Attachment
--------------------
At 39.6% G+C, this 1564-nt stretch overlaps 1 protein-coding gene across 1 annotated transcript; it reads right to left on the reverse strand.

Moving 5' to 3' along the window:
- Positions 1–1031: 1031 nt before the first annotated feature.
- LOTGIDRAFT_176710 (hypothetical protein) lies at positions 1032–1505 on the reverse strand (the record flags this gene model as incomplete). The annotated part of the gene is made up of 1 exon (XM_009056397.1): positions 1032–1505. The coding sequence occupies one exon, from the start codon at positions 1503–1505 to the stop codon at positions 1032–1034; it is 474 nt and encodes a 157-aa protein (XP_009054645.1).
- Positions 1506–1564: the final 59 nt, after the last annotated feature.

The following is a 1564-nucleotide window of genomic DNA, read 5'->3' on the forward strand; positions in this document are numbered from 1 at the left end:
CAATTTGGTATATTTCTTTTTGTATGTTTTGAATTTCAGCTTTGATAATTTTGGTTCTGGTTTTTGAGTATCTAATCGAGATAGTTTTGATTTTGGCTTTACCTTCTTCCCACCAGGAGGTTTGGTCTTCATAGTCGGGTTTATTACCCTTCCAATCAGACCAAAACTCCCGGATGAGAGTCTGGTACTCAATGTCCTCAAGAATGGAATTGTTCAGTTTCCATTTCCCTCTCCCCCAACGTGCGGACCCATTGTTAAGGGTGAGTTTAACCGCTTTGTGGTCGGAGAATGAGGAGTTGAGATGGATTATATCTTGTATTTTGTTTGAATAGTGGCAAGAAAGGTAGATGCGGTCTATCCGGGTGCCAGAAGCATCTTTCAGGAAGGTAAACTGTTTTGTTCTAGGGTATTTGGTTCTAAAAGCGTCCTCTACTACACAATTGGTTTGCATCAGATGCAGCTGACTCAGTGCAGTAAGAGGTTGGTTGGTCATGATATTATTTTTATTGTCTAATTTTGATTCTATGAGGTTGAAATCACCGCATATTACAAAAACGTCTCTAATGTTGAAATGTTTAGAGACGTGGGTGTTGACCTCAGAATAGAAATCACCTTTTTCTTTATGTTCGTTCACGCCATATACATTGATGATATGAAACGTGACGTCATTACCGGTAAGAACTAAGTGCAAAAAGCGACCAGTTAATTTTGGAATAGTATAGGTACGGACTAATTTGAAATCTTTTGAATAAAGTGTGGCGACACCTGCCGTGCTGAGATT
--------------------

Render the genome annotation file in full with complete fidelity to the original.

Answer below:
At 39.6% G+C, this 1564-nt stretch overlaps 1 protein-coding gene across 1 annotated transcript; it reads right to left on the reverse strand.

Moving 5' to 3' along the window:
- Positions 1–1031: 1031 nt before the first annotated feature.
- LOTGIDRAFT_176710 (hypothetical protein) lies at positions 1032–1505 on the reverse strand (the record flags this gene model as incomplete). The annotated part of the gene is made up of 1 exon (XM_009056397.1): positions 1032–1505. The coding sequence occupies one exon, from the start codon at positions 1503–1505 to the stop codon at positions 1032–1034; it is 474 nt and encodes a 157-aa protein (XP_009054645.1).
- Positions 1506–1564: the final 59 nt, after the last annotated feature.

The following is a 1564-nucleotide window of genomic DNA, read 5'->3' on the forward strand; positions in this document are numbered from 1 at the left end:
CAATTTGGTATATTTCTTTTTGTATGTTTTGAATTTCAGCTTTGATAATTTTGGTTCTGGTTTTTGAGTATCTAATCGAGATAGTTTTGATTTTGGCTTTACCTTCTTCCCACCAGGAGGTTTGGTCTTCATAGTCGGGTTTATTACCCTTCCAATCAGACCAAAACTCCCGGATGAGAGTCTGGTACTCAATGTCCTCAAGAATGGAATTGTTCAGTTTCCATTTCCCTCTCCCCCAACGTGCGGACCCATTGTTAAGGGTGAGTTTAACCGCTTTGTGGTCGGAGAATGAGGAGTTGAGATGGATTATATCTTGTATTTTGTTTGAATAGTGGCAAGAAAGGTAGATGCGGTCTATCCGGGTGCCAGAAGCATCTTTCAGGAAGGTAAACTGTTTTGTTCTAGGGTATTTGGTTCTAAAAGCGTCCTCTACTACACAATTGGTTTGCATCAGATGCAGCTGACTCAGTGCAGTAAGAGGTTGGTTGGTCATGATATTATTTTTATTGTCTAATTTTGATTCTATGAGGTTGAAATCACCGCATATTACAAAAACGTCTCTAATGTTGAAATGTTTAGAGACGTGGGTGTTGACCTCAGAATAGAAATCACCTTTTTCTTTATGTTCGTTCACGCCATATACATTGATGATATGAAACGTGACGTCATTACCGGTAAGAACTAAGTGCAAAAAGCGACCAGTTAATTTTGGAATAGTATAGGTACGGACTAATTTGAAATCTTTTGAATAAAGTGTGGCGACACCTGCCGTGCTGAGATT